(it then goes on to explain why - but does not make any specific
recommendations - in this issue report.  (These paragraphs were in fact part
of a preamble that was followed by many specific recommendation - all of
which we logged as separate issues.

CLOSE with -  This is a preamble to other issues that are handled
separately.  No specific recommendations are included here.  We are
endeavoring to make the guidelines doc as understandable in itself as we can
while maintaining accuracy and testability. 


1810 <http://trace.wisc.edu/bugzilla_wcag/show_bug.cgi?id=1810>  Testability
should not compromise requirements 

While it is clearly desirable to have guidelines that can be tested, the
desire for testability should not 
come at the price of avoiding things that are difficult to test.  <snip>

CLOSE with -  The working group has determined that all of the success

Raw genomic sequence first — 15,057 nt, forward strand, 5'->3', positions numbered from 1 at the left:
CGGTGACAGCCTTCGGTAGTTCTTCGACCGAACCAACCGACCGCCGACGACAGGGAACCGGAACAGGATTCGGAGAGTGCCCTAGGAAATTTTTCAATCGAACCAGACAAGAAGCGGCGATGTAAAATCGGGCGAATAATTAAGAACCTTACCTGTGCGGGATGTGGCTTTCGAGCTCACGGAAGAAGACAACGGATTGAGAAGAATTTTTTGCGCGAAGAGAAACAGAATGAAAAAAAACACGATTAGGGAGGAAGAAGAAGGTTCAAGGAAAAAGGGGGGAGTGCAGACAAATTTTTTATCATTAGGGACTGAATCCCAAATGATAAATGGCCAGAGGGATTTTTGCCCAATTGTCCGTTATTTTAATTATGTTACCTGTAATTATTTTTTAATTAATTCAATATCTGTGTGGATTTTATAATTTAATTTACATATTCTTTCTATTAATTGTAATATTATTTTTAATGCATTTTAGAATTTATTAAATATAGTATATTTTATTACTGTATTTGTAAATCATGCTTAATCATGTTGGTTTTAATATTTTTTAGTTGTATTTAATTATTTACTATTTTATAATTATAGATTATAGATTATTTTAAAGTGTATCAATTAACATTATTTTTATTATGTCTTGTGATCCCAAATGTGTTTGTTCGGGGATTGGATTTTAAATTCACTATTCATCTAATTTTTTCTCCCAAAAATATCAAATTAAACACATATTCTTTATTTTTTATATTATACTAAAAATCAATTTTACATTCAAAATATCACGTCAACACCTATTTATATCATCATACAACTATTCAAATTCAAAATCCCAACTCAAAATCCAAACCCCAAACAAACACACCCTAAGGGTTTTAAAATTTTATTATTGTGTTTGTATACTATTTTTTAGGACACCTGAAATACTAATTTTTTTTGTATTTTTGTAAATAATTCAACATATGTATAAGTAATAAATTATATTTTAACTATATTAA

criteria need to be testable for a number of reasons.  This is restrictive
but necessary.  We include advisory techniques that for those things that
are good practice but not testable. 


1814 <http://trace.wisc.edu/bugzilla_wcag/show_bug.cgi?id=1814>  Does WCAG2
satisfy SC 3.1.5? 

Does the Working Group believe the 23 November 2005 Draft of the WCAG 2.0
conforms to Guideline 3.1.5? If not, I hope the "Understanding WCAG 2.0"
document is not considered adequate 'supplemental content'.

CLOSE with - A Daisy Book version of WCAG 2.0 is planned.  John Slatin has
already agreed to do this. 


1817 <http://trace.wisc.edu/bugzilla_wcag/show_bug.cgi?id=1817>  Sign
language version should be provided for more than mu... 


 DUPLICATE OF 1818


1818 <http://trace.wisc.edu/bugzilla_wcag/show_bug.cgi?id=1818>  Sign